Lively, who has earned perhaps the least amount of critical praise of the four, has been the most marketable and prolific actress since Sisterhood.

On Gossip Girl, she was paired with a squad of young, good-looking co-stars: Leighton Meester, Ed Westwick, Penn Badgley, and Crawford. From the start of the series until the very end, Meester’s Blair Waldorf eclipsed Lively’s Serena van der Woodsen. "Though her Serena Van der Woodsen has, in many ways, taken a back seat to Blair Waldorf as the driving engine of the show, Lively remains the face, if not the, er, soul, of the series," Vulture wrote in 2011.

And Lively herself stated that she had eventually grown bored with the teen soap. That she wasn’t giving it her full effort. That she was going through the motions instead of trying to make it and herself better. She told Vogue in 2014:

I felt like I had atrophied in a way. We had to produce so many episodes so quickly. And when you’re working fifteen-hour days, ten months a year, the only time you have for real life is between takes. So you’re not really acting anymore. You’re reciting. I could have fought harder and made Gossip Girl something different, but I also needed to have a life, you know?

When it comes to her movies, the aforementioned Sisterhood of the Traveling Pants is still her biggest hit, and her performance in The Town is still considered her best. And though she hasn’t given a performance that befits a leading star (her movies’ Metacritic scores are drenched in yellow), that hasn’t stopped studios from trying to help her achieve one with movies like Age of Adaline and The Shallows.

If Lively didn’t look the way she does, it’s impossible to imagine her getting the attention and roles that she does. The criticism she’s received is understandable. She’s proof and reminder of the ugly truth that in Hollywood, hard work, talent, and intelligence all take a back seat to appearance.

"You’ve found the perfect woman — all blonde and no edges, so smooth it’s like she’s not even there," Bugbee wrote at MTV.

But is the criticism against Blake Lively unfair?

But what makes Lively different from any other good-looking actress in Hollywood? What makes her different from Liam Hemsworth, Robert Pattinson, Sam Claflin, Zac Efron — actors whose good looks outweigh their skills?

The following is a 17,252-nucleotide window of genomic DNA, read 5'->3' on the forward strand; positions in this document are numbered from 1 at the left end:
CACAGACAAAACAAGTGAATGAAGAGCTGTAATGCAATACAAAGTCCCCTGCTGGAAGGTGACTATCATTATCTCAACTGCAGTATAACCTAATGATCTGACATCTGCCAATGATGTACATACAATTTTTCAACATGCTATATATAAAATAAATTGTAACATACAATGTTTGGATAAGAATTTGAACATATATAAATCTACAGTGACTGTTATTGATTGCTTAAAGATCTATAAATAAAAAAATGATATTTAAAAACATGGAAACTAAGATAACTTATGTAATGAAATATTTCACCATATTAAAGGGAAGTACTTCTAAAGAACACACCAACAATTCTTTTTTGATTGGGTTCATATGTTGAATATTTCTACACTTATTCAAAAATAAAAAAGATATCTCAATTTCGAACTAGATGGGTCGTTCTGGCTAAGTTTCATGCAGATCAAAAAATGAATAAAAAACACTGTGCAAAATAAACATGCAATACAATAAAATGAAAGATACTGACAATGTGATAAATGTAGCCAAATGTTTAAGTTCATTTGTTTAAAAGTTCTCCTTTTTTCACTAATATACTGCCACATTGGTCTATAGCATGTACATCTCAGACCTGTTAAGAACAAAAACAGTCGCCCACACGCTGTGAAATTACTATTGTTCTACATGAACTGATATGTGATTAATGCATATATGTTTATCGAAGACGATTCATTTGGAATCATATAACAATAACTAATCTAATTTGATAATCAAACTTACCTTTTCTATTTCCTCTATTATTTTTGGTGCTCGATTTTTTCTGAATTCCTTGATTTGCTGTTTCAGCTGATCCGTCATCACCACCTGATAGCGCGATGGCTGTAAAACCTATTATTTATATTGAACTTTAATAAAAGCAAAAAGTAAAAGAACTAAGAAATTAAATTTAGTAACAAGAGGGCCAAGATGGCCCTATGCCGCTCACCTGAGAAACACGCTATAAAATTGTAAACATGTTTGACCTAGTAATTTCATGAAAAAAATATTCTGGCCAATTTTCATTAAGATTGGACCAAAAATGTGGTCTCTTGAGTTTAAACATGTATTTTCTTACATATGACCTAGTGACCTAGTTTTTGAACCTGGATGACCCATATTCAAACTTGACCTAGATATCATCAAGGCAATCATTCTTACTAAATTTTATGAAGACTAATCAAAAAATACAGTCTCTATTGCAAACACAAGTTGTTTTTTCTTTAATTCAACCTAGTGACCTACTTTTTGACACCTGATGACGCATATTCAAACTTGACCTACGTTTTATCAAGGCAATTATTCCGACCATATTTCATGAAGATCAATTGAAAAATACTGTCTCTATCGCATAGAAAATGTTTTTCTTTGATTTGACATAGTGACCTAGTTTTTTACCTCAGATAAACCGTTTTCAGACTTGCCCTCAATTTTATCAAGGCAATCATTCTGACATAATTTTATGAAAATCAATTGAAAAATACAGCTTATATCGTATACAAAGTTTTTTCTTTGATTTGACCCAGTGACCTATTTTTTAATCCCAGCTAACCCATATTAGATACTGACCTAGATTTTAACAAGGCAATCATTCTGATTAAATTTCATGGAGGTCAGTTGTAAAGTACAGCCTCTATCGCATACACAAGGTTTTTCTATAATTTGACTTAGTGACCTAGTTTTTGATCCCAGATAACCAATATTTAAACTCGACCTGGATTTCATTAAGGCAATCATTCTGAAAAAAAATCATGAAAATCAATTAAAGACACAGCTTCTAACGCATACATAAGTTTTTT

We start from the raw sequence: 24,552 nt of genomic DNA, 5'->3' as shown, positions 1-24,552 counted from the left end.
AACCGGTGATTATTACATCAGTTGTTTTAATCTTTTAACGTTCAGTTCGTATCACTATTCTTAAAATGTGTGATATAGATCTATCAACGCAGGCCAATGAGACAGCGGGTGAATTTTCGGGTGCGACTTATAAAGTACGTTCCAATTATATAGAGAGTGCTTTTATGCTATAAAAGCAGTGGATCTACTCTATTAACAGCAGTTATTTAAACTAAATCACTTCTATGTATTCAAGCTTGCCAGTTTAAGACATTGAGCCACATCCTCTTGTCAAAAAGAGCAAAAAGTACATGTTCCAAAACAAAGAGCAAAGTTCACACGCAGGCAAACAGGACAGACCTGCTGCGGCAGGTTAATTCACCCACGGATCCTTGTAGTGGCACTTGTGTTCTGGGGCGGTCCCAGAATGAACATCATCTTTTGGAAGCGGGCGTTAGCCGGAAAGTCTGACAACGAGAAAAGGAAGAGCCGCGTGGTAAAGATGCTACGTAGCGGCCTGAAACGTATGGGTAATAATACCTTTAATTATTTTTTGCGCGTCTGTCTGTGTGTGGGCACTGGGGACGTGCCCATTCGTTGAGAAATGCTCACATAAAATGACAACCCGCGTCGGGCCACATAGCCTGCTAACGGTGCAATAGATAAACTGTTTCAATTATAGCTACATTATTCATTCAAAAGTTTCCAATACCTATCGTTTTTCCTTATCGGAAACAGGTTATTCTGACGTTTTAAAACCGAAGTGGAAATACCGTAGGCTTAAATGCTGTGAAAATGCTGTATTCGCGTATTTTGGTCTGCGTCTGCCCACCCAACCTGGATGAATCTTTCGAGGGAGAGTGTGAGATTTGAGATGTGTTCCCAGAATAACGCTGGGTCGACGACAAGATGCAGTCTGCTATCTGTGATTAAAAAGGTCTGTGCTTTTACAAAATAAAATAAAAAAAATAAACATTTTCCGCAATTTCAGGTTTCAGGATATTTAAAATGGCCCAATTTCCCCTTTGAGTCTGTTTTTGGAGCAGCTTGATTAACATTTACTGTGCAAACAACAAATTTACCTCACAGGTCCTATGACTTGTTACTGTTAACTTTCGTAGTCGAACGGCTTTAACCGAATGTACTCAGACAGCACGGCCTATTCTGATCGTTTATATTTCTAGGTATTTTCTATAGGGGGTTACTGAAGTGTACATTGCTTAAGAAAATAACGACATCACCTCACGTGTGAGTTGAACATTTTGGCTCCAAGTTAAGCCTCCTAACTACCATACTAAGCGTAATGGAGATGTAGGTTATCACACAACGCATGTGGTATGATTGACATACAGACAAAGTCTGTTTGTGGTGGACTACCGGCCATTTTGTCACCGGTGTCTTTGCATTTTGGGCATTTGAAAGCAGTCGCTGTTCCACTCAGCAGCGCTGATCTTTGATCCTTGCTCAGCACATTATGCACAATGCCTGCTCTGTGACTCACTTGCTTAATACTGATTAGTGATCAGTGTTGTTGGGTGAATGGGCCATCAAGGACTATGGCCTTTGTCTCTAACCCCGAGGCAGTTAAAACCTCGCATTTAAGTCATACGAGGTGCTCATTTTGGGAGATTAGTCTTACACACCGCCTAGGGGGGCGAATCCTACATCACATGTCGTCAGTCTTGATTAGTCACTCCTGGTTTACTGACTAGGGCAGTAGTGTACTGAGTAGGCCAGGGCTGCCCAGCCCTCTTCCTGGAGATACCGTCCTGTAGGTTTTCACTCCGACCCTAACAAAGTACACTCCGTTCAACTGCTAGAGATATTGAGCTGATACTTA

Nothing.

We ask actresses to be more than their roles.

We expect Megan Fox to be smarter than the midriff-baring characters she plays, and we laugh at her when she isn’t. We ask Jennifer Lawrence to be "cool" but are really quick to declare her "peak" over in a way we don’t with our "internet boyfriends." We ask Anne Hathaway to not try so hard, but wouldn’t dream of doing the same to fellow theater kid Neil Patrick Harris or similarly overexposed actors like Jason Sudeikis and Kevin Hart. (Hathaway has been in two movies since the beginning of 2015, Sudeikis in six, and Hart five.)

Watching Lively dodge a shark in The Shallows was one of the first times I found myself rooting for her. She exhibits an awareness of herself, a hint that she’s in on the joke a bit — she seems just as over the gratuitous zipping and unzipping of her wetsuit as the audience is. It’s also her best onscreen performance in a recent memory, even though her main co-star is a sea bird. When the lines are so clearly drawn — shark or woman — it’s easy to cheer for her.

But outside of that pocket of fiction, Lively represents something to us. A blameless, soulless, gorgeous blonde. And like all celebrities, the feelings this boring specter conjures — the frustration that she gets rewarded over and over; our thirst for something interesting about her; our desire for her to be more, be better — reveals more about us than it does about Lively.